Paris will always be a home away from home for Phil and I.  If we could, we’d fly back there more often, but unfortunately we go through several years of (switching briefly to Portuguese) “saudades de Paris”.  Saudade is a word from my native language that has no exact match is English. From Wikipedia: “Saudade describes a deep emotional state of nostalgic or deeply melancholic longing for an absent something or someone who one loves”.  The word originated in Portugal to describe the feelings of family members of sailors who would see them leave shore on the glorious days of Portuguese expeditions, uncertain of their return.  And the exact same feeling hit the sailors themselves, as the distance between them and their beloved country would get bigger and bigger.  It’s been 3 years since we’ve last been to Paris, so the “saudade” is intensifying quite a bit.  How do I deal with it? I indulge in reading some wonderful French food blogs, like Du Miel et Du Sel, where I found this post about a chocolate mousse. It was described as  “légère comme une plumme“, or “light as a feather”.  It delivered exactly what it promised, a mousse without the cloying nature that often sends it over the top for my taste. The secret? No egg yolks and no butter!  Just pure chocolate deliciousness


(from Marie Claire,  Du Miel et du Sel)

* 8 servings*

200 g dark chocolate (I used 72% cocoa)
200 g heavy cream
200 g egg whites (6 egg whites)
pinch of salt
60 g sugar

Cut the chocolate in small pieces and place inside a large bowl. Bring the heavy cream to a gentle boil, then pour it over the chocolate, one-third of the volume at a time, mixing well after each addition.  After all the cream is added, the chocolate emulsion should be very smooth, without any lumps.

Beat the egg whites with a pinch of salt for a few minutes until they start to get some body.  At this point, add the sugar slowly, a little at a time, always whipping the eggs.  Beat until they form firm peaks.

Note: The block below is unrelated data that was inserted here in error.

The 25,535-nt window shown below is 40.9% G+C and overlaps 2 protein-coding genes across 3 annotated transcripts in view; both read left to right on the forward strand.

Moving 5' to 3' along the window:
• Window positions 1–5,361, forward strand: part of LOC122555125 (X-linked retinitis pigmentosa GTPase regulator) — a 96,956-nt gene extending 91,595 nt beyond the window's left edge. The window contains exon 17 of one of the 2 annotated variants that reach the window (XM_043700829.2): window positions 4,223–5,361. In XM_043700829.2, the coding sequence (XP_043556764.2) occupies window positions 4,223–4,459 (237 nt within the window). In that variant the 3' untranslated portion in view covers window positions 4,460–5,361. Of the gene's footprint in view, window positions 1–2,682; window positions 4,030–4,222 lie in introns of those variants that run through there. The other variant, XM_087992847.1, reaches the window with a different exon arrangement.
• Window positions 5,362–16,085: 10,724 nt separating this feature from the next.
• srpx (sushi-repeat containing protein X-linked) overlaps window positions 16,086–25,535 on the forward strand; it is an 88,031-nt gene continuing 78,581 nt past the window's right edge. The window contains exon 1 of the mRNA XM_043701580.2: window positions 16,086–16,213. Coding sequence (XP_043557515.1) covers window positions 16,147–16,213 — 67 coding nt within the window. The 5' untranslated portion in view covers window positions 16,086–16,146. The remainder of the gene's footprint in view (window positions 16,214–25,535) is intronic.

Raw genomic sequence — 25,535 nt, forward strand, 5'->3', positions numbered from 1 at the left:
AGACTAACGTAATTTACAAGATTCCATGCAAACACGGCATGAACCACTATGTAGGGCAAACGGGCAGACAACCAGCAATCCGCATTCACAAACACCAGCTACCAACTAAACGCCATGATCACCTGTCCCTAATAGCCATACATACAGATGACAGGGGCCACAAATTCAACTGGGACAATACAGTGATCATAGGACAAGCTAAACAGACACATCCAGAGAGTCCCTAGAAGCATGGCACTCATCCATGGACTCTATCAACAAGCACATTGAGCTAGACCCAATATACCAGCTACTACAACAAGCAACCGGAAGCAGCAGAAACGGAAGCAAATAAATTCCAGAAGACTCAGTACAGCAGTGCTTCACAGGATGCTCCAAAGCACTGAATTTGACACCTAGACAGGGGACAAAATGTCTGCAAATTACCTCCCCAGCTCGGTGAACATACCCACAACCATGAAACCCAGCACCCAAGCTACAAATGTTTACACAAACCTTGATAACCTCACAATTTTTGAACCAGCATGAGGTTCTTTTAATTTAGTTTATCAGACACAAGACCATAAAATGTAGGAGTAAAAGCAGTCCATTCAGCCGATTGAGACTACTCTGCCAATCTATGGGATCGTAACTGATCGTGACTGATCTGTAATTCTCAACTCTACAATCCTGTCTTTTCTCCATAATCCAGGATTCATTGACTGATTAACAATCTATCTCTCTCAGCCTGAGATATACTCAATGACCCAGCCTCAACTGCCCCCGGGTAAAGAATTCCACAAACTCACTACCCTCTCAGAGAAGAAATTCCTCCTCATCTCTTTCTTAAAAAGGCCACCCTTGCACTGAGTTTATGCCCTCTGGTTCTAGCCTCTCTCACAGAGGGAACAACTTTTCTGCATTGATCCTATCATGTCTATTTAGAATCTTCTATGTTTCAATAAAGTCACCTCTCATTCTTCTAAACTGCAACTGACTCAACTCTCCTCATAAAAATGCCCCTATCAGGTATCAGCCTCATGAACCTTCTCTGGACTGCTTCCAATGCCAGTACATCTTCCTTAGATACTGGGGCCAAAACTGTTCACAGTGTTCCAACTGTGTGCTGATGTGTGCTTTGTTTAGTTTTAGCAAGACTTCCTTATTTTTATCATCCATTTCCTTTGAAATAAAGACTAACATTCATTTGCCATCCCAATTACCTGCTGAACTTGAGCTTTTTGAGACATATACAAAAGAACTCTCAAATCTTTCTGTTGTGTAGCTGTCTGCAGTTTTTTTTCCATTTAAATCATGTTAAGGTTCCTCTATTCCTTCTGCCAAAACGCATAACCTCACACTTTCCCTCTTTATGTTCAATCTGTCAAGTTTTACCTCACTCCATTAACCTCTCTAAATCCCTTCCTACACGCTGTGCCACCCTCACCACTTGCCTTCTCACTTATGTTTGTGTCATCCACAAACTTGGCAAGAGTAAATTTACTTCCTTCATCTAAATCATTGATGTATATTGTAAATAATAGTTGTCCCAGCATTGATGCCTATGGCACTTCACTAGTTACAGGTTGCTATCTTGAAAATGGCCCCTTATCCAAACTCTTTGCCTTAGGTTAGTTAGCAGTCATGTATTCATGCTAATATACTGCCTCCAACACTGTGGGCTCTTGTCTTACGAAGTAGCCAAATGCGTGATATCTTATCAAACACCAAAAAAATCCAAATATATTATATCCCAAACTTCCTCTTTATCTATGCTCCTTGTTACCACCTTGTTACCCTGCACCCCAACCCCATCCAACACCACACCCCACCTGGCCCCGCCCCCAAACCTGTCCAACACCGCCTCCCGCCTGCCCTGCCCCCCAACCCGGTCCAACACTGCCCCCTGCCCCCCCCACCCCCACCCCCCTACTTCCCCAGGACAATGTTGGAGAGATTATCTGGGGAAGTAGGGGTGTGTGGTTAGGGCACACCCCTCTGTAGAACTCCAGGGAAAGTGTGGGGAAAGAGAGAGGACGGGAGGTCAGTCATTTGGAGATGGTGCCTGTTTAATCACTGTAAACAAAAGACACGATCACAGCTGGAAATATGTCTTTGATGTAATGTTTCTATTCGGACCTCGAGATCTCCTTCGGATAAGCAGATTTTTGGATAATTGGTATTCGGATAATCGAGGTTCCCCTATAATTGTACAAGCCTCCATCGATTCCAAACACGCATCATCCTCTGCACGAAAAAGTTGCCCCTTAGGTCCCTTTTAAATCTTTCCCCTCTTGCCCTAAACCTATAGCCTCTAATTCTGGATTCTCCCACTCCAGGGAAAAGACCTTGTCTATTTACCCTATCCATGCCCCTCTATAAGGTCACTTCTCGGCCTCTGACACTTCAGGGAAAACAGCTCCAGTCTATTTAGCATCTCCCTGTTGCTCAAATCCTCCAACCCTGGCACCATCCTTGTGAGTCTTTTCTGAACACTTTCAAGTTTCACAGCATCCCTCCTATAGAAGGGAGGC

Mix 1/3 of the beaten egg whites to the chocolate, no need to be gentle at this point, just mix it all well to lighten up the chocolate mixture.  Add the rest of the egg whites very gently, folding with a spatula, making sure not to deflate the egg whites too much.  Divide the mousse into 8 serving cups, refrigerate for at least 4 hours before serving.


to print the recipe, click here

We make desserts exclusively when we have guests over for dinner.  For this particular occasion, we had three very special guests at home, a Brazilian scientists who came over to give a talk, and two friends from KSU.   Our Brazilian guest not only is a great scientist and a dear friend, but once suffered through a tricky situation in our home in Oklahoma.  He came to give a talk in our former department (just like he did now at KSU), and on that evening we hosted a lab party that ended with a strawberry genoise cake.  By far the worst concoction I’ve ever made, one that my guests ate in silence, but not the “good” type of silence.  The bottom layer of my “masterpiece” had somehow turned into a solid rock, hard to cut even with a serrated knife!  I know, I know, how could anyone achieve that?  It was very embarrassing. I wanted to disappear from the face of the planet. Of course, once the initial shock was over,  we laughed about it, and everyone salvaged the top layer of the cake and left the concrete part untouched.   I’ve never attempted a genoise again, although my friend Gary, patissier extraordinaire, keeps telling me to go for it.  I will, once I get over that trauma (sigh). Anyway, I wanted to exorcise the demons of my past, and make a dessert that our guests would enjoy. A chocolate mousse light as a feather could not possibly turn into a rock, right?  Right.  This was the happy ending I was hoping for our pizza party.  You can make them big, you can make them small, you can top with strawberries, you can add shaved chocolate, or go for the kill and top with some whipped cream.  Whatever route you choose, Marie Claire said it all in her post: